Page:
Getting wild in 2017

Here’s some of what I got up to last year.

I started Wild Influence in 2015 as a way to bring together environmental consultancy, habitat management and education, all with a focus on the wellbeing of wildlife and people. In 2016 I worked in all of these areas in one way or another, and in 2017 I can’t wait to build on what I’ve done so far.

The woodland at Deepdale

By the end of 2015 I had produced a phase 1 habitat survey of the woodland at Deepdale Farm, a farm with backpackers and campsite in a stunning location on the North Norfolk coast. Jason and the team at Deepdale have ambitious plans to develop and improve their already impressive backpackers hostel and campsite in an environmentally sensitive way, and the farm and woodland is integral to this. The woodland is a beautiful place, and we’re hoping to get to work thinning some plantation stock, creating glades and scallops for wildlife and doing lots more to bring the woodland into use as a part of the Deepdale offering.

Layering hazel in Ten Acre Wood

At the beginning of last year I worked at Ten Acre Wood in Hillingdon, clearing brambles from a glade and cutting overstood hazel coppice. Ten Acre Wood is an oak plantation with hazel understorey, but some of the hazel had not been cut for many years. Working for London Wildlife Trust alongside volunteers, trainees and corporate workgroups, we cut and harvested the hazel for path edging, built habitat piles with the brash and got the chainsaws out for some of the meatier bits of work. I also tried clearing bramble and bracken from a glade to encourage natural oak regeneration (see below). On this and several other occasions during the year I worked with London Wildlife Trust’s Wild Talent trainees, who have been a lot of fun.

Throughout the year I’ve been doing occasional work for London Wildlife Trust in reserve management and supporting corporate workgroups, and I’ve joined the steering committee for Crane Park Island, my local reserve. I still volunteer as often as I can for London Wildlife Trust on Crane Park Island and other reserves in West London.

Duke’s Hollow in Chiswick

Last summer I was out surveying again, this time producing an Extended Phase 1 habitat survey of Duke’s Meadows in Chiswick for Hounslow Council through London Wildlife Trust (again!). The council have plans to redevelop much of this beautiful but slightly neglected green space, opening up views of the Thames and improving leisure facilities. Concentrating on the small Local Nature Reserve at Duke’s Hollow I pulled together a report with recommendations on future management of the reserve and ways to minimise environmental impact from any redevelopment in the area, for example by leaving some trees on the river bank to provide shade, interest and shelter for wildlife.

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Moving into the autumn I continued working for London Wildlife Trust on the Crane Valley Project, the aim of which is to restore and improve key areas of the Crane Valley including Yeading Brook. Much of the River Crane and Yeading Brook has been canalised – widened and straightened – and vegetation has been left to grow rampant with blackthorn and other vegetation outcompeting marginal plants and blocking access to the river. Through the Crane Valley Project we have worked with some amazing volunteers to clear and burn vegetation, open up views and paths along sections of the river, clean up decades of accumulated rubbish and build structures in the river channel to recreate meanders and habitat diversity, such as brash berms and flow deflectors.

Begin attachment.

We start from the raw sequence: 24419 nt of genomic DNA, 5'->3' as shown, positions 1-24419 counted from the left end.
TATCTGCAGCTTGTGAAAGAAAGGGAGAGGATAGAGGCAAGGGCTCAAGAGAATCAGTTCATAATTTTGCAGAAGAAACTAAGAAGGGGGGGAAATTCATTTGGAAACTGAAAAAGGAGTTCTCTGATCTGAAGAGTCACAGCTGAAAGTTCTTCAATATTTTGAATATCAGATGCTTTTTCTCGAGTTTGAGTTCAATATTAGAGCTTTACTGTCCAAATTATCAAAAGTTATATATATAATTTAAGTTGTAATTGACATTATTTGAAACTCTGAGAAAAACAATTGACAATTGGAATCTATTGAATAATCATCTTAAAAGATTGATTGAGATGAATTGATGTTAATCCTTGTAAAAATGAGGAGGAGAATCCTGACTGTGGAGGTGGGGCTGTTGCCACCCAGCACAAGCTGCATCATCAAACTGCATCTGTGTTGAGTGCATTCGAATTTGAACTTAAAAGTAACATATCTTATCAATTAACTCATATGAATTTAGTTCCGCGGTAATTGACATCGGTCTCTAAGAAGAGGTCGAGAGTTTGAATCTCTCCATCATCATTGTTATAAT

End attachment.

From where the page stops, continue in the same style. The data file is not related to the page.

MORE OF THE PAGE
I’m really proud of the work we’ve done on the Crane Valley Project, which has made a huge difference to some neglected sections of the river. Brash berms have had an almost immediate effect where they have been installed, causing water to flow at different speeds, scouring the river bed of sediment, and creating new and interesting habitats. The river bank in several areas has been opened up for the first time in many years, and we hope to see more marginal vegetation, flowers and other flora which will benefit wildlife and be enjoyed by people.

In the woods at Deepdale Farm

In November I returned to Deepdale! Jason and I ran a conservation weekend with a small but plucky group of volunteers, moving small trees from the woodland to supplement the hedges in their campsite, and enjoying a bonfire and a couple of warm, sociable evenings in the backpackers hostel. Some of the work we did was in preparation for Deepdale’s next conservation weekend this February. We’re returning to the farm, with a much bigger group of volunteers this time, to plant lots of new hedgerows on Deepdale’s campsite. These hedges include a fantastic mix of native species which will look great, provide privacy and shelter for campers and be beneficial to wildlife when they get established. And of course, I’m looking forward to another bonfire.

2017 is already looking awesome. I can’t wait to get back to Deepdale, get back to work on the Crane Valley Project, return to Duke’s Hollow for some reserve management work, and that’s just the next couple of months.

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